After several weeks of nothing happening malware-related at work, my phone pinged and alerted me to someone caught red-handed clicking on something they shouldn’t have. An employee opened a message from a local car dealer with what was assumed to be a safe attachment. The dealer was even nice enough to comply with our policy of sending PII in an encrypted ZIP. Thankfully, endpoint protection snagged the encloser Word document as soon as the employee attempted to open it. So as the alert dropped into our inboxes, the helpdesk phone rang from a slightly upset employee that just had her Friday morning routine interrupted.
While our helpdesk tech assisted the employee and tripped off the virus scan, I went to work on some analysis. My first course of action was to pull the offending message out of the mail queue and open it on my investigation box. The first red flag was the generic and rather weak attempt to get someone to open a password protected ZIP. But the second flag was that the email was a reply from a message originally sent by the employee to this same dealer back in 2016. At this point, my assumption is the dealership has suffered an email breach and this attacker is simply injecting themselves into old conversations attempting to get any traction they can.
I check out the message headers and compare them to the published mail and web infrastructure. Red flag number 3 - the message did not originate from any of the known infrastructures. Since the MX and DNS point to GoDaddy, then we can assume their mail is hosted there as well. Checking the web hosting provider points us to a colo firm who’s front page testimonial talks about helping support car sales thru optimized IT services, which reinforces my assumption.
Received: from mout.perfora.net (mout.perfora.net [184.108.40.206]) by mail.xxx.xxx with ESMTP id 0kHo7xSBvdRLdrVl (version=TLSv1.2 cipher=ECDHE-RSA-AES128-GCM-SHA256 bits=128 verify=NO) for <[email protected]>; Fri, 01 Mar 2019 08:10:09 -0500 (EST) X-xxx-Envelope-From: [email protected] ... Received: from localhost ([220.127.116.11]) by mrelay.perfora.net (mreueus002 [18.104.22.168]) with ESMTPSA (Nemesis) id 0LniZN-1hTosh0x71-00hxsI for <[email protected]>; Fri, 01 Mar 2019 14:10:09 +0100 Date: Fri, 1 Mar 2019 07:10:04 -0600 To: [email protected] From: Admin Services <[email protected]> Subject: Re: address to send title Message-ID: <[email protected]> X-Mailer: Outlook
$ dig xxx.com MX ;; global options: +cmd ;; Got answer: ;; ->>HEADER<<- opcode: QUERY, status: NOERROR, id: 61060 ;; flags: qr rd ra; QUERY: 1, ANSWER: 2, AUTHORITY: 0, ADDITIONAL: 7 ;; OPT PSEUDOSECTION: ; EDNS: version: 0, flags:; udp: 4000 ; COOKIE: 0c5f07116f296ef9 (echoed) ;; QUESTION SECTION: ;xxx.com. IN MX ;; ANSWER SECTION: xxx.com. 598 IN MX 0 smtp.secureserver.net. xxx.com. 598 IN MX 10 mailstore1.secureserver.net. $ ping xxx.com PING xxx.com (22.214.171.124) 56(84) bytes of data. ^C --- xxx.com ping statistics --- 3 packets transmitted, 0 received, 100% packet loss, time 2001ms $ whois 126.96.36.199 NetRange: 188.8.131.52 - 184.108.40.206 CIDR: 220.127.116.11/16 NetName: PEAK10-NETBLK-19 NetHandle: NET-128-136-0-0-1 Parent: NET128 (NET-128-0-0-0-0) NetType: Direct Allocation OriginAS: AS19271 Organization: Peak 10, Inc. (PEK) RegDate: 2012-02-17 Updated: 2012-10-16 Ref: https://rdap.arin.net/registry/ip/18.104.22.168 OrgAbuseHandle: ABUSE1522-ARIN OrgAbuseName: Abuse OrgAbusePhone: +1-866-732-5836 OrgAbuseEmail: [email protected] OrgAbuseRef: https://rdap.arin.net/registry/entity/ABUSE1522-ARIN $ whois xxx.com Domain Name: xxx.com Registry Domain ID: 1201393605_DOMAIN_COM-VRSN Registrar WHOIS Server: whois.wildwestdomains.com Registrar URL: http://www.wildwestdomains.com Updated Date: 2018-09-05T15:31:18Z Creation Date: 2007-09-07T01:05:21Z Registry Expiry Date: 2023-09-07T01:05:21Z Registrar: Wild West Domains, LLC Registrar IANA ID: 440 Registrar Abuse Contact Email: [email protected] Registrar Abuse Contact Phone: 480-624-2505 Domain Status: clientDeleteProhibited https://icann.org/epp#clientDeleteProhibited Domain Status: clientRenewProhibited https://icann.org/epp#clientRenewProhibited Domain Status: clientTransferProhibited https://icann.org/epp#clientTransferProhibited Domain Status: clientUpdateProhibited https://icann.org/epp#clientUpdateProhibited Name Server: NS01.DOMAINCONTROL.COM Name Server: NS02.DOMAINCONTROL.COM DNSSEC: unsigned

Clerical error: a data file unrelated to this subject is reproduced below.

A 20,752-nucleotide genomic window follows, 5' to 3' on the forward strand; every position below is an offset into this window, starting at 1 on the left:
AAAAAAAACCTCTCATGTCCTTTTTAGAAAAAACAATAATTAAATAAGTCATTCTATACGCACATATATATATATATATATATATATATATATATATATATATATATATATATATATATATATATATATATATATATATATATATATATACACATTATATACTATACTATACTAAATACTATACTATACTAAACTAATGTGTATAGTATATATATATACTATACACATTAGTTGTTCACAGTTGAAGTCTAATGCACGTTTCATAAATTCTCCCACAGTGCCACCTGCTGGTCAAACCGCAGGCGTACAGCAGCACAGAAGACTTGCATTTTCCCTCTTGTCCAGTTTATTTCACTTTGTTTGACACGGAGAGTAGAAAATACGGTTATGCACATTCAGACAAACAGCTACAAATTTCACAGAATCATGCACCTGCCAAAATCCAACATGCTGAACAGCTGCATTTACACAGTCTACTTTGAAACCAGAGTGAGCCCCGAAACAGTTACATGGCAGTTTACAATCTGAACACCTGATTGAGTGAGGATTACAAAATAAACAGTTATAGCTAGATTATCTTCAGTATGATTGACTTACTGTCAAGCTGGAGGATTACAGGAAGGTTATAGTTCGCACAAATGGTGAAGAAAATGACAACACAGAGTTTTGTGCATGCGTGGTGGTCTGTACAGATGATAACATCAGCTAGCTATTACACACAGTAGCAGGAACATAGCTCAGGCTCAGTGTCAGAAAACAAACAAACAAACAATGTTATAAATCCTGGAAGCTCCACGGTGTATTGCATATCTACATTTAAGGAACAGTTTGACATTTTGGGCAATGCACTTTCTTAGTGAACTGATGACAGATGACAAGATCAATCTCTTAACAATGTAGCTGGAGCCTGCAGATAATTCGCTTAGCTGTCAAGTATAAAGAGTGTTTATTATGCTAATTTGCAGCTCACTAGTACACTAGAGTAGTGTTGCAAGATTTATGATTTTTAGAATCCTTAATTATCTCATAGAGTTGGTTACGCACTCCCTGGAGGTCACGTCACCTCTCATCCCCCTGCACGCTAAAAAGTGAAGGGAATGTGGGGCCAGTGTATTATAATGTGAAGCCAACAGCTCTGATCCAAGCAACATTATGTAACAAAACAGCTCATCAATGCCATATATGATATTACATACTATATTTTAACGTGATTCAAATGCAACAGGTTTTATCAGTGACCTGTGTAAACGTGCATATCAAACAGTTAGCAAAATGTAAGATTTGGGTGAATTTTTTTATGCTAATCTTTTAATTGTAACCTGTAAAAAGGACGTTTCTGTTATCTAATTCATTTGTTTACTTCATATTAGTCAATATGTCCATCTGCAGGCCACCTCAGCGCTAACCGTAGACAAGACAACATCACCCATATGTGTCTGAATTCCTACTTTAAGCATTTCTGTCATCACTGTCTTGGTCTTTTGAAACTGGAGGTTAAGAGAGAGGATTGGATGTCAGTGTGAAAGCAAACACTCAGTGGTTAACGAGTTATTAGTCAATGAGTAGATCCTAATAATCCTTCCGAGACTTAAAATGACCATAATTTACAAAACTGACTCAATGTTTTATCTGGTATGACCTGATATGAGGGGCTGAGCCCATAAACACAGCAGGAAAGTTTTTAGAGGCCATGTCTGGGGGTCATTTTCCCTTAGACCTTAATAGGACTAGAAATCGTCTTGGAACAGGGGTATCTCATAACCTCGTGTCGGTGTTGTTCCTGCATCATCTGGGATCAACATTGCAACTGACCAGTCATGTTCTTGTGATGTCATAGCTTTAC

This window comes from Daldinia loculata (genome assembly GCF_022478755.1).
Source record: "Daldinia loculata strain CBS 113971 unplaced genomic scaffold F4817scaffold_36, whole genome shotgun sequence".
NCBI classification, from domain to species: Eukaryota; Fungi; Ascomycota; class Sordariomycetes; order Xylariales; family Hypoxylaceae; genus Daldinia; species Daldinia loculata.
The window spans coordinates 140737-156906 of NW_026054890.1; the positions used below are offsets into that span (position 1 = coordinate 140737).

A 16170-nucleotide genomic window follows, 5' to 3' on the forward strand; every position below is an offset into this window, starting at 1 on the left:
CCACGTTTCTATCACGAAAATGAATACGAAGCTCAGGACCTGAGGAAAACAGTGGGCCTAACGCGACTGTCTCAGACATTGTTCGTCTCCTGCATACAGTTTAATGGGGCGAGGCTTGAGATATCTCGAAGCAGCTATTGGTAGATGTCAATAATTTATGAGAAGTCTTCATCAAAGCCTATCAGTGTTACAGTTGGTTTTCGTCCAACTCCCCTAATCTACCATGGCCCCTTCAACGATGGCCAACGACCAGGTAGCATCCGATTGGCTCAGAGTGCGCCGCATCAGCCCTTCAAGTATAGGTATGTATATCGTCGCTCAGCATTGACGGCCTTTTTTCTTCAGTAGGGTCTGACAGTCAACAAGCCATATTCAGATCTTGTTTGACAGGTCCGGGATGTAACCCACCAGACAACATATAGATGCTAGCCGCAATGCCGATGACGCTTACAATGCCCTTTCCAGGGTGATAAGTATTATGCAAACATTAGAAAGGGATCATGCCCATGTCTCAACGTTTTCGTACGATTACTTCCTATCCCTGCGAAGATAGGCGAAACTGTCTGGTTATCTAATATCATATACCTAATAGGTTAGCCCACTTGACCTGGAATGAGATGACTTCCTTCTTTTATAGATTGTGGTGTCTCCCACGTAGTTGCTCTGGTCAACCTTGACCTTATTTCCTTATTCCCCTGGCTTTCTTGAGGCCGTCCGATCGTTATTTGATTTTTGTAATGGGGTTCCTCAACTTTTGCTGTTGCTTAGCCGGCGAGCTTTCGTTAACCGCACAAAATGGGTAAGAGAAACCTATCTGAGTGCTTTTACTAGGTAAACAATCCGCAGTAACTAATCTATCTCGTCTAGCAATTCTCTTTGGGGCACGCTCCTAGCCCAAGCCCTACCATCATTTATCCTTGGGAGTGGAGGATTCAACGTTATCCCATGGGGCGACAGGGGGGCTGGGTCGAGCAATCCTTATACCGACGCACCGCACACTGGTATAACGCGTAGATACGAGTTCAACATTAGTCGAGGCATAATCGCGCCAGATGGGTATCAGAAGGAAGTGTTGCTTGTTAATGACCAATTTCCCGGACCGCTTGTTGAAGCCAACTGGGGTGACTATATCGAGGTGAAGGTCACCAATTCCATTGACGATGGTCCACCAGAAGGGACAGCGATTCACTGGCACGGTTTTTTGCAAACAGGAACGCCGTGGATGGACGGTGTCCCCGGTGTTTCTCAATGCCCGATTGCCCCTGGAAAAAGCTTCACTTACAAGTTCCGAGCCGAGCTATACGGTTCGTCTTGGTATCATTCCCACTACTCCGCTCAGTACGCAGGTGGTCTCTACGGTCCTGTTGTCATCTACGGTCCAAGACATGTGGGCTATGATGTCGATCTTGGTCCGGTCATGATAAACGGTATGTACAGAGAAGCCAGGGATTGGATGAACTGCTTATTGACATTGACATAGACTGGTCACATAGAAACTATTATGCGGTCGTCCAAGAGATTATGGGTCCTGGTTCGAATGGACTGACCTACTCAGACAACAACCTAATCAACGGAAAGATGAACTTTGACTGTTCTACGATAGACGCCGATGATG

So my last piece of analysis was to deploy the malware in a sandbox. I used JoeSandbox Basic for this task, mostly due to lack of my own sandbox. Honestly, I don’t want a sandbox of my own. Cats poop there…anyways. The report confirmed my suspicions. Once opened, the Word document attempts to get the victim to enable macros. From there a Powershell process is spawned, but I could not determine if this happens when opened or once macros where enabled. This process calls out to known malicious IPs attempting to download additional malware.
Based on all of this, my conclusion is the dealership either had their mail server breached or someone’s computer at the dealership is owned. We let the dealership know of the potential issue, and cross our collective fingers no one else fell for this. This is a great example of how attackers are focusing on smaller financial institutions. These attacks not only target the FI’s themselves, but the vendors, customers, and other businesses they work with on a regular basis. It scares me to think what could happen once they get inside…especially if they know what they have just gained access to.